By Eric Van Meter
It’s no shocker that McDonald’s wins in global fast food sales, but you might be surprised to learn it’s also the world’s largest toy distributor, supplying more than 1.5 billion playthings annually via the iconic Happy Meal. Fat- and salt-laden calories aside, Happy Meals enchant kids, and as a result, one in ten dollars spent at McDonald’s go to smaller-portion foods. Could the same principle be leveled at America’s obesity crisis? That is, beyond the Happy Meal, would people opt for less if food were paired with some non-ingestible bonus? Martin Reimann at the University of Arizona’s Eller College of Management recently showed they would.
In a series of seven experiments, Reimann and co-investigators Antoine Bechara and Deborah MacInnis of the University of Southern California demonstrated repeatedly not only kids but also adults will often pass on larger portions when given the choice of a smaller portion paired with some very modest non-food bonus. In fact, just the possibility of getting a “prize” incentivized people to forego larger portions.
In one experiment, 78 percent of sixth-graders passed up a full sandwich when given the option to take a half sandwich plus a pair of dollar-store earbuds. In another, university staff and students were significantly more likely to choose half-portion lunches when they were paired with the mere chance of winning a $100 gift card or 10,000 frequent flier miles.
Altogether, converging results, showing not only that non-food incentives reliably encourage people to choose smaller portions but also that:
- For rewards not guaranteed, knowing the odds of winning can be less motivating than simply knowing winning is a possibility (even when the odds are relatively good)
- The same reward can remain motivating time and again (three days running, in one experiment using the chance to win a gift card or frequent flier miles);
- Participants choosing smaller portions don’t “make up” those foregone calories by eating more later or the next day;
- Smaller portions paired with bonuses or potential prizes activate the same reward, desire and motivation areas of the brain that “light up” for full-sized portions (revealed via fMRI testing)
The experiments also yielded some notable anomalies. For example, school children asked to choose between pictures of a full-sized portion or a half-portion plus a toy chose the latter significantly more often except when the foods in question were chicken nuggets or cookies. In those cases, choices were almost evenly split, perhaps because both foods have high sugar content (factoring in the sweet dipping sauces that usually accompany nuggets).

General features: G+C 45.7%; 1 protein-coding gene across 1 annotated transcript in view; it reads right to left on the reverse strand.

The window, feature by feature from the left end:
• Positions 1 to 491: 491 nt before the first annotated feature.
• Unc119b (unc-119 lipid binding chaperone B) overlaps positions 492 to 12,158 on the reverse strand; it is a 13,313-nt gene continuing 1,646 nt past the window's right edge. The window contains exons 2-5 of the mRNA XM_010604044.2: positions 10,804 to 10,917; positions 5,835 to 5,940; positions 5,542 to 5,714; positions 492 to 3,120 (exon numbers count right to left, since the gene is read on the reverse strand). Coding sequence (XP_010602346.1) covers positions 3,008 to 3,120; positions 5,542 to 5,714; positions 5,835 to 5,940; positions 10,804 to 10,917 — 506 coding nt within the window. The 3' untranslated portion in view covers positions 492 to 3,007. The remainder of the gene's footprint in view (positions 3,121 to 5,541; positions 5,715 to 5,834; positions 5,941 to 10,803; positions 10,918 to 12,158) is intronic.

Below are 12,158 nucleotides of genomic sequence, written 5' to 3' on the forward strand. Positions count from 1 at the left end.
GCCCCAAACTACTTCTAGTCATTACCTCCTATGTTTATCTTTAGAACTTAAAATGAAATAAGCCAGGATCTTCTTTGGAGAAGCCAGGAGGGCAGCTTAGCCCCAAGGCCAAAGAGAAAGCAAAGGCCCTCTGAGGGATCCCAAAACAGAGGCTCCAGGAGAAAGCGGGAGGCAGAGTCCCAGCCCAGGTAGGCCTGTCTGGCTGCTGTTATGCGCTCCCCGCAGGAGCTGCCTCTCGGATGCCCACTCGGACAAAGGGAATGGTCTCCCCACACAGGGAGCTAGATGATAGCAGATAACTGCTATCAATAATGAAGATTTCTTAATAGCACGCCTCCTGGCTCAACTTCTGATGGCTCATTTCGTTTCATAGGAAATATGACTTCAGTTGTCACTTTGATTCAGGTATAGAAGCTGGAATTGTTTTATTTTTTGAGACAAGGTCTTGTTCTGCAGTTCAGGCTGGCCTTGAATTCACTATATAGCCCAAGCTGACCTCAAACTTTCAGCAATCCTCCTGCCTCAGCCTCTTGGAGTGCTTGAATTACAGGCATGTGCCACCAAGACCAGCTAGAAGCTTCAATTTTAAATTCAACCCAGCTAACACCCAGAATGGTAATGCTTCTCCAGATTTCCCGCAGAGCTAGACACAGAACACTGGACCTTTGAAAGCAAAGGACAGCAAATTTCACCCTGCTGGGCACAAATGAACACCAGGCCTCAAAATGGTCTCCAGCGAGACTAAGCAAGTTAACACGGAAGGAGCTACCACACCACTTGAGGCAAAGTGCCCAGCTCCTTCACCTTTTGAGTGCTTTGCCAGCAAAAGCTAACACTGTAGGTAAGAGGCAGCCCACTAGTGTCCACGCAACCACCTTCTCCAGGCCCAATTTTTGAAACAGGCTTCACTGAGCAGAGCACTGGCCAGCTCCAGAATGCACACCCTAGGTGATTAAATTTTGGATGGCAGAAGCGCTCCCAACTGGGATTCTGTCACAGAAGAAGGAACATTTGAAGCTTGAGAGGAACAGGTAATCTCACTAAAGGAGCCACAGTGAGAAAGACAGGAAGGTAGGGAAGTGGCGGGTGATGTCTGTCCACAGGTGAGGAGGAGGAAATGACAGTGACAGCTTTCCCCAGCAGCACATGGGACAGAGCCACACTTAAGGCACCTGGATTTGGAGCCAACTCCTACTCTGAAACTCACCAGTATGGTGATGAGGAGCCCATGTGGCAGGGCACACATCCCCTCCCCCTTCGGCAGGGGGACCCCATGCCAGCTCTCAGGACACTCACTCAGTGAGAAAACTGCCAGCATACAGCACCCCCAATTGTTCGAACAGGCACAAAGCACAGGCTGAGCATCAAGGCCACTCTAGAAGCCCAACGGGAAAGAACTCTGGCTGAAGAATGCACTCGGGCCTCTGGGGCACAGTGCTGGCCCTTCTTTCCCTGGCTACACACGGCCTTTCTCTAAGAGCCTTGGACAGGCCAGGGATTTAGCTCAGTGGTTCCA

In another experiment, while hunger level, age and body mass index had no significant effect on who chose full- vs. half-plus-prize portions, gender did have a significant effect, with women more likely to choose full-size portions. Yet another experiment showed that while the possibility of winning money was always motivating, a $10 and $50 sweepstakes prizes had exponentially greater impacts, but a $100 prize was no more motivating than $50.
Overall, however, the takeaways are clear: Non-food rewards — guaranteed and uncertain, in both hypothetical and real situations — make people significantly more likely to choose less food, and for Reimann, that fact swings open a compelling door of possibilities for personal and social change.
“Overconsumption makes people unhealthy and unhappy,” he said, “Yet trying to regulate consumption by law threatens people’s sense of freedom to choose. If non-food rewards, even small and uncertain ones, can be just as engaging at a neurochemical level, then restaurants can potentially motivate healthier choices without jeopardizing sales, and consumers have more paths to avoid overeating. In general, these studies open up a whole new matrix of ways we might begin to change unhealthy food cultures and behaviors.”
Results of the seven experiments on nonfood incentives appear in two articles by Reimann, assistant professor of marketing at the UA Eller College of Management and founding editor of the Journal of Neuroscience, Psychology, and Economics; in collaboration with Antoine Bechara, professor of psychology, and Deborah MacInnis, vice dean for research and strategy and professor of marketing, both at the University of Southern California.
“Leveraging the Happy Meal Effect: Substituting Food with Modest Nonfood Incentives Decreases Portion Size Choice,” appeared this year in Journal of Experimental Psychology: Applied, Vol. 21 No. 3; “Can Smaller Meals Make You Happy? Behavioral, Neurophysiological, and Psychological Insights Into Motivating Smaller Portion Choice,” will be published in a forthcoming issue of Journal of the Association for Consumer Research.
Top image of McDonalds Happy Meal courtesy Shutterstock.